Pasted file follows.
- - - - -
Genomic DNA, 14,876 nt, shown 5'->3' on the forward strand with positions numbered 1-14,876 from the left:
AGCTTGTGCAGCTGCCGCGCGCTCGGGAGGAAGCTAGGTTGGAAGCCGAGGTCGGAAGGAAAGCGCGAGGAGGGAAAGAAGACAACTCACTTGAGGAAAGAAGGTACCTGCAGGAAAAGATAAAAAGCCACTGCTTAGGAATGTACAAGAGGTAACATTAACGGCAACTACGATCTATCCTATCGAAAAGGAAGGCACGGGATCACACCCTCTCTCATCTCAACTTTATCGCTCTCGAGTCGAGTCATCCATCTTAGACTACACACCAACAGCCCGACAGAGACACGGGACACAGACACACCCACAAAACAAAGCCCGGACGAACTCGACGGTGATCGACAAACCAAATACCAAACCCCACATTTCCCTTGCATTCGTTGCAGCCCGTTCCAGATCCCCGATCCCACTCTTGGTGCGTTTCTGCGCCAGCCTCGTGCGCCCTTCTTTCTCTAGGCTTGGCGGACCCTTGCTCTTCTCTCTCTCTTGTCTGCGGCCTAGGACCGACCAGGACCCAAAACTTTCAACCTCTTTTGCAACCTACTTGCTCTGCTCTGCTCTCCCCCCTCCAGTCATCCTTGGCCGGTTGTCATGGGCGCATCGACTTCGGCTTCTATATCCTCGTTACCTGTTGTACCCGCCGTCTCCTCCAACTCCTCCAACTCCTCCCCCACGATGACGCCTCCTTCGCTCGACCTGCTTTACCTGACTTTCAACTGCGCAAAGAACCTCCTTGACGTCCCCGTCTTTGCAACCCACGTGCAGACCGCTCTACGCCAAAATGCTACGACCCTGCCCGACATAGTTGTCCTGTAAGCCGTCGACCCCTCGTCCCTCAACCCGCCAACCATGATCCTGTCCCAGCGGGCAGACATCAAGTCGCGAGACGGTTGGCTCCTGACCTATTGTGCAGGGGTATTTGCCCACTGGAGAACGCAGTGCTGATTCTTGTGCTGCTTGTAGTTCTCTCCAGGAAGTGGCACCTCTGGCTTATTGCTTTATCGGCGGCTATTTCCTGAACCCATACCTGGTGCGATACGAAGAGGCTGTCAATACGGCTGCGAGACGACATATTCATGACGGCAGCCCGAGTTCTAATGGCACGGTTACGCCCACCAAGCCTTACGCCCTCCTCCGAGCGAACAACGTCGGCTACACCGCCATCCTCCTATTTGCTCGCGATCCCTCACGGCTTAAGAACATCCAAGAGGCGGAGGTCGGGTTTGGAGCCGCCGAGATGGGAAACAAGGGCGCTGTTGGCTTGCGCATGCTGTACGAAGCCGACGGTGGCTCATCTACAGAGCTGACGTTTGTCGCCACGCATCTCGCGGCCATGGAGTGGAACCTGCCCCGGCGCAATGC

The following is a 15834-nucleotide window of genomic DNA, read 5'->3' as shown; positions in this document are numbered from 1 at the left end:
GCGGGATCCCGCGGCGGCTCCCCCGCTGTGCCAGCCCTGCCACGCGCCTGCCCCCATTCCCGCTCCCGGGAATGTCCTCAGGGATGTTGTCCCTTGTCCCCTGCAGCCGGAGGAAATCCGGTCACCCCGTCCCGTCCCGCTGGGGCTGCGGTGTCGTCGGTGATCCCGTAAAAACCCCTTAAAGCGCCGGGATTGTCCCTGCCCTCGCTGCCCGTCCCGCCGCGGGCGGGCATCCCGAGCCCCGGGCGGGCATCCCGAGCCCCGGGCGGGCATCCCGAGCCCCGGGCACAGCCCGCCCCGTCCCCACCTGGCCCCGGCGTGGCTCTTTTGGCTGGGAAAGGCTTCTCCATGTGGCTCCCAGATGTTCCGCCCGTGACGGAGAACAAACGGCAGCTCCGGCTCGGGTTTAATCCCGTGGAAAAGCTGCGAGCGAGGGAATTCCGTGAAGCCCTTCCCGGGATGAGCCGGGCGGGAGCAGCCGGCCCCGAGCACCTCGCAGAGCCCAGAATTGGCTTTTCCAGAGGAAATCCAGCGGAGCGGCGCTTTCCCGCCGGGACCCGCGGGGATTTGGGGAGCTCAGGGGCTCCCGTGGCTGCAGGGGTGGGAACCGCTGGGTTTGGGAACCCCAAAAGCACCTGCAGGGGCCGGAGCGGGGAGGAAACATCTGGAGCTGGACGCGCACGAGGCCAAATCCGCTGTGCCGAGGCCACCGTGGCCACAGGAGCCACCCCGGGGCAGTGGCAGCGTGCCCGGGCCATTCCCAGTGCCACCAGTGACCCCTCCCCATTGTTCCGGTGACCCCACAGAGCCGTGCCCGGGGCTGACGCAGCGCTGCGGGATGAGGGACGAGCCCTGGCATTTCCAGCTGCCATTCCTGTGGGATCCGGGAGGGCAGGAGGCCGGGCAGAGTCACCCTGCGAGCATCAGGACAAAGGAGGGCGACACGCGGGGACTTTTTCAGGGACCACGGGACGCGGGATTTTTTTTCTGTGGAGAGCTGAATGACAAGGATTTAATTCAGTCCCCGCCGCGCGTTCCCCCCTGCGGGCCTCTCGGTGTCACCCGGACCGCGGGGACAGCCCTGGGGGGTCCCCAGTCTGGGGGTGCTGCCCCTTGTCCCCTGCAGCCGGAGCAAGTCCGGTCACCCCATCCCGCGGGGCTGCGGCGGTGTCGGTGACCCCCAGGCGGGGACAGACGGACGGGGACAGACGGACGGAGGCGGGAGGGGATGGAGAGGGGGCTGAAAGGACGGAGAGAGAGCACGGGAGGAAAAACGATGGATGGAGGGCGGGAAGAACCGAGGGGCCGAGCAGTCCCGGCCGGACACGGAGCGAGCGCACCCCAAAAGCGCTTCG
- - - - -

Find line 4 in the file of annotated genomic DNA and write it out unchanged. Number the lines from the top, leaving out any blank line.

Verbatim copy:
GCGGGATCCCGCGGCGGCTCCCCCGCTGTGCCAGCCCTGCCACGCGCCTGCCCCCATTCCCGCTCCCGGGAATGTCCTCAGGGATGTTGTCCCTTGTCCCCTGCAGCCGGAGGAAATCCGGTCACCCCGTCCCGTCCCGCTGGGGCTGCGGTGTCGTCGGTGATCCCGTAAAAACCCCTTAAAGCGCCGGGATTGTCCCTGCCCTCGCTGCCCGTCCCGCCGCGGGCGGGCATCCCGAGCCCCGGGCGGGCATCCCGAGCCCCGGGCGGGCATCCCGAGCCCCGGGCACAGCCCGCCCCGTCCCCACCTGGCCCCGGCGTGGCTCTTTTGGCTGGGAAAGGCTTCTCCATGTGGCTCCCAGATGTTCCGCCCGTGACGGAGAACAAACGGCAGCTCCGGCTCGGGTTTAATCCCGTGGAAAAGCTGCGAGCGAGGGAATTCCGTGAAGCCCTTCCCGGGATGAGCCGGGCGGGAGCAGCCGGCCCCGAGCACCTCGCAGAGCCCAGAATTGGCTTTTCCAGAGGAAATCCAGCGGAGCGGCGCTTTCCCGCCGGGACCCGCGGGGATTTGGGGAGCTCAGGGGCTCCCGTGGCTGCAGGGGTGGGAACCGCTGGGTTTGGGAACCCCAAAAGCACCTGCAGGGGCCGGAGCGGGGAGGAAACATCTGGAGCTGGACGCGCACGAGGCCAAATCCGCTGTGCCGAGGCCACCGTGGCCACAGGAGCCACCCCGGGGCAGTGGCAGCGTGCCCGGGCCATTCCCAGTGCCACCAGTGACCCCTCCCCATTGTTCCGGTGACCCCACAGAGCCGTGCCCGGGGCTGACGCAGCGCTGCGGGATGAGGGACGAGCCCTGGCATTTCCAGCTGCCATTCCTGTGGGATCCGGGAGGGCAGGAGGCCGGGCAGAGTCACCCTGCGAGCATCAGGACAAAGGAGGGCGACACGCGGGGACTTTTTCAGGGACCACGGGACGCGGGATTTTTTTTCTGTGGAGAGCTGAATGACAAGGATTTAATTCAGTCCCCGCCGCGCGTTCCCCCCTGCGGGCCTCTCGGTGTCACCCGGACCGCGGGGACAGCCCTGGGGGGTCCCCAGTCTGGGGGTGCTGCCCCTTGTCCCCTGCAGCCGGAGCAAGTCCGGTCACCCCATCCCGCGGGGCTGCGGCGGTGTCGGTGACCCCCAGGCGGGGACAGACGGACGGGGACAGACGGACGGAGGCGGGAGGGGATGGAGAGGGGGCTGAAAGGACGGAGAGAGAGCACGGGAGGAAAAACGATGGATGGAGGGCGGGAAGAACCGAGGGGCCGAGCAGTCCCGGCCGGACACGGAGCGAGCGCACCCCAAAAGCGCTTCG